Trade of the Soviet Union

By Ronald Chan

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Basic Information

Official name: Union of Soviet Socialist Republics (abbreviation: USSR)

Formed: 1922

Dissolved: 1991

Form of government: Marxist-Leninist single-party union

Population: Lowest at 137,727,000 (January 1920), peak at 293,047,571 (July 1991)

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Currency

The Soviet Ruble is the official currency of the Soviet Union, with the 1/100 subunit of each ruble being 1 kopek. The height of the Soviet ruble's exchange rate was at 5.3 rubles per USD (1937 to 1950), the lowest point of the Soviet ruble's exchange rate was at 0.5450 rubles per USD (1991).

Soviet Exports

In the early decades after the Soviet Union was established, the principal Soviet exports are grain products, oil products, furs, timber, dairy products, manganese ore, oil cake and flax and tow. Industrial exports increased from 32.4 per cent of the total in 1926-27 to 42.5 per cent in 1927-28. Grain exports decreased nearly 80 per cent, while other exports increased by one-third.


After the end of the Second World War in 1945, the Soviet Union has become a fully developed nation and superpower, exports start to emphasize more on manufactured industrial goods than agriculture. Many other socialist countries have been established around the world (most of whom joined the COMECON, an international economic alliance between socialist states), and to most of those countries, exports from the Soviet Union emphasized the most on oil, as COMECON prices for Soviet oil were lower than world oil prices (especially during the 1970's and 80's). By 1985 weapons exports to third-world countries amounted to over 50%.

Soviet Imports

In the early decades of after the Soviet Union's establishment, the principal Soviet imports are cotton, industrial machinery, non-ferrous metals, leather, wool, tea, paper and cardboard, woolen yarn and agricultural machinery. Imports of cotton, machinery and metals play a larger comparative role in the general import scheme than they did before the war, and imports of consumption goods have fallen off.


In the post-WWII and Cold War era, the Soviet Union's closest trading partners were the COMECON socialist states. By the time Eastern Europe's industrial base had been rebuilt from the ruins of WWII and further expanded, the Soviet Union imported largely manufactured industrial goods from the socialist states, in return for oil exports from the Soviet Union to the socialist states. By the 1980s, the Soviet Union's imports from third-world countries largely consist of agricultural products, half of them being grain.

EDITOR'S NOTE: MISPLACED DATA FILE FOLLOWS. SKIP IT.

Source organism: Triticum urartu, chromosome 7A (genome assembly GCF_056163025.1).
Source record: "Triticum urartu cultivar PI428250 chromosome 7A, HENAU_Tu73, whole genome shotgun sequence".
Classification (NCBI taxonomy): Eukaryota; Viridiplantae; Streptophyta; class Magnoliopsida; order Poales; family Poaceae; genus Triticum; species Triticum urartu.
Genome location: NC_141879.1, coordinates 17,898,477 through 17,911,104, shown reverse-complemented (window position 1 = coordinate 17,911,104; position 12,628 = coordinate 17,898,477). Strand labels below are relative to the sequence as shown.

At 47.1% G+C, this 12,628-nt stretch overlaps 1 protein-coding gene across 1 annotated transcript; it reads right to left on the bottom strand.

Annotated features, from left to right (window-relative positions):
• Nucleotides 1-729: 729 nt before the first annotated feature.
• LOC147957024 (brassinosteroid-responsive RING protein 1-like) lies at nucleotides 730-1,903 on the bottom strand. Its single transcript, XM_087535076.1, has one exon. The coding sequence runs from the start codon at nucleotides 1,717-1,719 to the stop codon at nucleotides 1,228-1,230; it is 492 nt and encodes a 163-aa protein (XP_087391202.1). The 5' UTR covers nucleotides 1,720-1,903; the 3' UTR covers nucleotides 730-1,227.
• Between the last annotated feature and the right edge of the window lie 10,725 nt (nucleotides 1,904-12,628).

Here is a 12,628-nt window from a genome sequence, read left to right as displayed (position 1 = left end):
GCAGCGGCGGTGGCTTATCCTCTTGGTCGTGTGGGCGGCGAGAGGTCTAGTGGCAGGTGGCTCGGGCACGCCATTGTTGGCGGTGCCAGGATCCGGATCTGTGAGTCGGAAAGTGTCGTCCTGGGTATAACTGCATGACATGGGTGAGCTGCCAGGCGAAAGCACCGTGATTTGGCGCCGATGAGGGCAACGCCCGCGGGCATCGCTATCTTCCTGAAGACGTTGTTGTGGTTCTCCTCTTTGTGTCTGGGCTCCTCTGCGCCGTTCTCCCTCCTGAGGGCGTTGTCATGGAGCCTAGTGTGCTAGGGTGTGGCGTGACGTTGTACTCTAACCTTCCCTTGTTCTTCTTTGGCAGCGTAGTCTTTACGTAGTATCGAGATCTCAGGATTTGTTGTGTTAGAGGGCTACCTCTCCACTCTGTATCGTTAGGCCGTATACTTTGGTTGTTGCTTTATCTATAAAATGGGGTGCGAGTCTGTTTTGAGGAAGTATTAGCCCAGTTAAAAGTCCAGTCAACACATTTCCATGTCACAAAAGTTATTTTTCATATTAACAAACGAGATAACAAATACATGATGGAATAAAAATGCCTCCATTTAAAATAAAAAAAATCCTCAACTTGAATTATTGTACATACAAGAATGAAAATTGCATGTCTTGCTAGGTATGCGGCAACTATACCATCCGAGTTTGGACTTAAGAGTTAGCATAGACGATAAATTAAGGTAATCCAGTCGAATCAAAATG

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Ordinary Life in the USSR 1961

The Accomplishment of Soviet Trade

Being the largest country in the world with vast natural resources, the Soviet Union has made itself a world power on the global market in the course of 7 decades. It was able to revolutionize itself from being a backward agrarian country whose only export were mere raw crops and had to import most of its cotton and industrial machinery into a fully developed and industrialized nation who can export its finest petroleum and machinery and import consumer other nations' finest goods and resources. Being the first major country in the world to be ruled by the proletariat, what the capitalists states developed for the course of centuries through class exploitation, sweatshop child labor, imperialist conquest, and colonial subjugation, it only took the Soviet Union 7 decades without the exploitation and subjugation of the masses.

Weighing the Benefits of Soviet Trade

Trading with the Soviet Union is a good benefit, as the Soviet Union is willing to sell its natural resources and machines in vast quantities at very low price, and it provides a vast and excellent market for other developed socialist nations to sell their own machines and consumer products, as well as for third-world countries to sell their fine, unique cash crops.

But trading with the Soviet Union does come with drawbacks, exports of the Soviet Union sacrifices a considerable portion of its quality for its quantity; the quality of Soviet large-quantity exports have comparably mediocre quality.

In the end for a country to truly benefit from trading with the Soviet Union, it must import in large quantities from the Soviet Union and be massively sold in low price at its own domestic market. For example, if a country's national armed forces is to import Soviet weaponry, it must be sure that its armed forces must be large in size, and the Soviet weapons imports must be bought in a large quantity to be distributed among its military.

Bibliography

Soviet Union. Soviet Union Information Bureau. The Soviet Union: Facts, Descriptions, Statistics. Washington D.C.: Soviet Union Information Bureau, 1929. Marxists Internet Archive. Web. 18 Apr. 2016.


"Soviet Union - Trade With Other Socialist Countries." Country Data. Federal Research Division of the Library of Congress, 1989. Web. 18 Apr. 2016.


"Soviet Union - The Council for Mutual Economic Assistance." Country Data. Federal Research Division of the Library of Congress, 1989. Web. 18 Apr. 2016.


"Soviet Union - Balance of Trade." Country Data. Federal Research Division of the Library of Congress, 1989. Web. 18 Apr. 2016.


"Soviet Union - Composition of Trade." Country Data. Federal Research Division of the Library of Congress, 1989. Web. 18 Apr. 2016.